One of Professor Huxley's remarks on the awful stupidity evinced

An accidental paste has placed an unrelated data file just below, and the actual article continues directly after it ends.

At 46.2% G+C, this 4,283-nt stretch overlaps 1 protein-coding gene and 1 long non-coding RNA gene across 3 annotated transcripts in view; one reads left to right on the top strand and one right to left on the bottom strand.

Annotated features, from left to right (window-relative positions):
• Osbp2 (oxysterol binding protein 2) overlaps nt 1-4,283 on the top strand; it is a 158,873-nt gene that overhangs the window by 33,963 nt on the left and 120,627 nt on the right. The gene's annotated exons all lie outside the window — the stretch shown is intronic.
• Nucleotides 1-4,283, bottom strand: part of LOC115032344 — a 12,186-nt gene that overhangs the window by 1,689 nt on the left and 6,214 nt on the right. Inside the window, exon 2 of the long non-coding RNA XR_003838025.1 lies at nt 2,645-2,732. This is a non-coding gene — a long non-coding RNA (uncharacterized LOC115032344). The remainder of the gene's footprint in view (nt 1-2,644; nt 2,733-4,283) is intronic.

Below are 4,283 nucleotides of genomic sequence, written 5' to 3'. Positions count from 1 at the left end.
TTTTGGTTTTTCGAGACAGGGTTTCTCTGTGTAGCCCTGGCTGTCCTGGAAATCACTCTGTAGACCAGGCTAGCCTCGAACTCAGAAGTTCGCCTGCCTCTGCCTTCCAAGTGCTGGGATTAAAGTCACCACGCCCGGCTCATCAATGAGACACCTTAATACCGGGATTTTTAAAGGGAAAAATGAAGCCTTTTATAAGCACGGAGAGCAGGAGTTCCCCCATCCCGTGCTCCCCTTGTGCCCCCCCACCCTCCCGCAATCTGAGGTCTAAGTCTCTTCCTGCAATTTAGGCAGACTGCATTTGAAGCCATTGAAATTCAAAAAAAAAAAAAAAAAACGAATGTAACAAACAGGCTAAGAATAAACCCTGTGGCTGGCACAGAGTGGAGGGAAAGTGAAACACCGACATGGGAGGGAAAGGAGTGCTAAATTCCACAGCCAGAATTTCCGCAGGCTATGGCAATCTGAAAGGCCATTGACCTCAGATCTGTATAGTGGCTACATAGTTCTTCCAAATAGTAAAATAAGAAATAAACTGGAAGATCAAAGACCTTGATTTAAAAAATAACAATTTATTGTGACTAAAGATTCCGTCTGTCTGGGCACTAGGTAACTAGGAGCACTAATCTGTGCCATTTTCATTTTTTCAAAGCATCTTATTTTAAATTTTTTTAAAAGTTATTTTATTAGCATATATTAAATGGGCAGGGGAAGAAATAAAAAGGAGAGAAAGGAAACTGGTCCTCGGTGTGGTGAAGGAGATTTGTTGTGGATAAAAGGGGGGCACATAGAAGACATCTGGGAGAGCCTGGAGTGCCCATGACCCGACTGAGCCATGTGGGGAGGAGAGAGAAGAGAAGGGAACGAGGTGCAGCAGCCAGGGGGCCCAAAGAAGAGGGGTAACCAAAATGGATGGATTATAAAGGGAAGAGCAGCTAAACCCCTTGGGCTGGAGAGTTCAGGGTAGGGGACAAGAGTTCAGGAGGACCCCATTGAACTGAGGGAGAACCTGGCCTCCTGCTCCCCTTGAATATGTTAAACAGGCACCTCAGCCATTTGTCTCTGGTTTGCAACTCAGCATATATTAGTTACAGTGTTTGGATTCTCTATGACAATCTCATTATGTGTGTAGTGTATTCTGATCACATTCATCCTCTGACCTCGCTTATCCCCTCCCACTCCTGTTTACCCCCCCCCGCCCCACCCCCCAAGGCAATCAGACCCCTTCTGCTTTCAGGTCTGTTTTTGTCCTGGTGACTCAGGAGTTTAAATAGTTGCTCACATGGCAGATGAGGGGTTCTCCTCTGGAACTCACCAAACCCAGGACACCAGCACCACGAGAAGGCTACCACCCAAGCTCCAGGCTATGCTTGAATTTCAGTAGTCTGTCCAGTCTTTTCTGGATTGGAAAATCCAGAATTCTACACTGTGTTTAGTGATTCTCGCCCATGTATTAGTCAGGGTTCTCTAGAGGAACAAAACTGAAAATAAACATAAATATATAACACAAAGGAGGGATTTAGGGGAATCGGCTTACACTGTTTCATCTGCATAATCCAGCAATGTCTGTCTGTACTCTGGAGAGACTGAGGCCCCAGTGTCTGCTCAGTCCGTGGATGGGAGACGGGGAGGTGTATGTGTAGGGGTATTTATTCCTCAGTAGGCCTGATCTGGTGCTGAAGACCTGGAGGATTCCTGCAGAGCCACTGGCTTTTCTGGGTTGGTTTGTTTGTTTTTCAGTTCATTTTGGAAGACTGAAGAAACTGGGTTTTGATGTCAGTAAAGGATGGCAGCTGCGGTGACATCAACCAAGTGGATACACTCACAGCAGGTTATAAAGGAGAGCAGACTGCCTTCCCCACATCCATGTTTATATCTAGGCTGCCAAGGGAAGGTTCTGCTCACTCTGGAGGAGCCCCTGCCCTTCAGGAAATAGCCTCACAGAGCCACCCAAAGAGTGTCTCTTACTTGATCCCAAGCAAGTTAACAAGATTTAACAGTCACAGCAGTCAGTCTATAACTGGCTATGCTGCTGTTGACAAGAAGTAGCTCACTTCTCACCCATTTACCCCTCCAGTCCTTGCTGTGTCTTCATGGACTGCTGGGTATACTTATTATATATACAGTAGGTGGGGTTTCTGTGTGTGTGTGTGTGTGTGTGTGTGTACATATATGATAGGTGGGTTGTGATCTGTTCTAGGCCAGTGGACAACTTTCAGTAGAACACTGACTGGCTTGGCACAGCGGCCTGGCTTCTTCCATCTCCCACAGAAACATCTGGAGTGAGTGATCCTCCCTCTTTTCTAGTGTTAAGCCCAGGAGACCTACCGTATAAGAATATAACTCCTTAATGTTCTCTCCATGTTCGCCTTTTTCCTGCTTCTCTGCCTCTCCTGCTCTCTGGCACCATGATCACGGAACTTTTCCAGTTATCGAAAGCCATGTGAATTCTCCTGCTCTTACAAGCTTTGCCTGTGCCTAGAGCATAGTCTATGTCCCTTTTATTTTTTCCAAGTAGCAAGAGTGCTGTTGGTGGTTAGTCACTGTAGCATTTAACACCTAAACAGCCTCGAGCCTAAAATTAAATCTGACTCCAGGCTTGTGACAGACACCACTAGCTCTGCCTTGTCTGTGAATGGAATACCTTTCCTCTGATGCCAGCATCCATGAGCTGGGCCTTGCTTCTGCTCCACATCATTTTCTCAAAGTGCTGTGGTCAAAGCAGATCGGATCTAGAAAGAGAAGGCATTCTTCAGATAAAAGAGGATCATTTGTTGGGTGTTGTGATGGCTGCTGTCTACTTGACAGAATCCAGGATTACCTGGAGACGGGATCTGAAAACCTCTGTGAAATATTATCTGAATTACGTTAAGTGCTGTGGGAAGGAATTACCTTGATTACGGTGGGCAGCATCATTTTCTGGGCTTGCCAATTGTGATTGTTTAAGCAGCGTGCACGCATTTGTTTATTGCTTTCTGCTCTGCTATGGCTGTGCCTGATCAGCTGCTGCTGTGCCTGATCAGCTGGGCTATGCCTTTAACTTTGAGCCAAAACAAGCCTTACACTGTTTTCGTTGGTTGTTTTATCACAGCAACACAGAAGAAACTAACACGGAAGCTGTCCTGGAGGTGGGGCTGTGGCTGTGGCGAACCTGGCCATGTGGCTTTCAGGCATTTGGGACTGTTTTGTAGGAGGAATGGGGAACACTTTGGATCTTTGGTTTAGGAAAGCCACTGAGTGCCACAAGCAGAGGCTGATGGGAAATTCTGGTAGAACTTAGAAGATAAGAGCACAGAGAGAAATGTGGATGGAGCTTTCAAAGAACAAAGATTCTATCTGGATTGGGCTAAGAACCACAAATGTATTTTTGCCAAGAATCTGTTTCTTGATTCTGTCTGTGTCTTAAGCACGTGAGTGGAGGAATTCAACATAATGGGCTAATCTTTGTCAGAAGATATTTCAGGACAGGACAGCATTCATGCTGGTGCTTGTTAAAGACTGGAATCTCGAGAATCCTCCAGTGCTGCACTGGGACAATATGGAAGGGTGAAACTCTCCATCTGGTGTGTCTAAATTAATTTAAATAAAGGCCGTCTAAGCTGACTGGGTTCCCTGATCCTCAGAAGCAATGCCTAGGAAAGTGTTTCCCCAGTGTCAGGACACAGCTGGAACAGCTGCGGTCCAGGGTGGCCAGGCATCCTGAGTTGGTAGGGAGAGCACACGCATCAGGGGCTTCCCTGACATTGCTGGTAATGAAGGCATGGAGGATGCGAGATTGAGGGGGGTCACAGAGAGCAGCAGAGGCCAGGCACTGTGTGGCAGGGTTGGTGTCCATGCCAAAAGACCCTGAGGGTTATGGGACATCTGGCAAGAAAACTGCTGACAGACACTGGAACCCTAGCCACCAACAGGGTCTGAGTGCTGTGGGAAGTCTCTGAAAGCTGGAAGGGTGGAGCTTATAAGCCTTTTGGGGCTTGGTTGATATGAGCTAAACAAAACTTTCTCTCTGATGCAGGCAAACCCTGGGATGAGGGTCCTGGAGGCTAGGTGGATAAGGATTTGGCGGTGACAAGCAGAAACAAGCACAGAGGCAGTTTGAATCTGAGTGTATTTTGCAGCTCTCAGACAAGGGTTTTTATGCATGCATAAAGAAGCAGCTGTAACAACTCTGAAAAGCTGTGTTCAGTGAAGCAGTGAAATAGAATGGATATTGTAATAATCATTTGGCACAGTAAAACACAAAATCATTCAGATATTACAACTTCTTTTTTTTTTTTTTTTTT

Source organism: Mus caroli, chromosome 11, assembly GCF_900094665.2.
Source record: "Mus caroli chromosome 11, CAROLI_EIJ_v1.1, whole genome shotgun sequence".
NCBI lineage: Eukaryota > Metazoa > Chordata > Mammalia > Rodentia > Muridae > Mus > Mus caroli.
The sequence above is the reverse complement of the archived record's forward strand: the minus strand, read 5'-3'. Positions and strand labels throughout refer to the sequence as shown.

by mankind in sticking to any groove of intellectual habit -which had once been found useful, received a curious illustration in the very copy of the Times in which his address was reported, —in an irritated Alpine traveller who wrote to that journal to complain of mountaineers in the same inn in Switzerland, who would get up at unearthly hours and stamp about in mountain- boots, and shout and laugh, without regard to the feelings of those 'Who were only separated from them by thin wooden partitions, and who wanted to sleep, instead of climb. Now if "H. W. J." had written to the English paper which is published at Berne, he might have hoped that his labour would not be quite wasted. But to send a wigging to his noisy compatriots through the Times newspaper of four days later, was launching a sort of literary boomerang, in curious deference to the power of blind habit. We should not wonder if a good many people wrote to the Times to find fault even with themselves, just by way of getting a burden off their consciences. It is the English nineteenth century's favourite set-off against a good many failures of personal effort, not to men- tion a few failures of penitence, to cast your burden on the Times, which we need not say, never bears it ; and does not often even endure it when it is so vain a burden as "H. W. J.'s."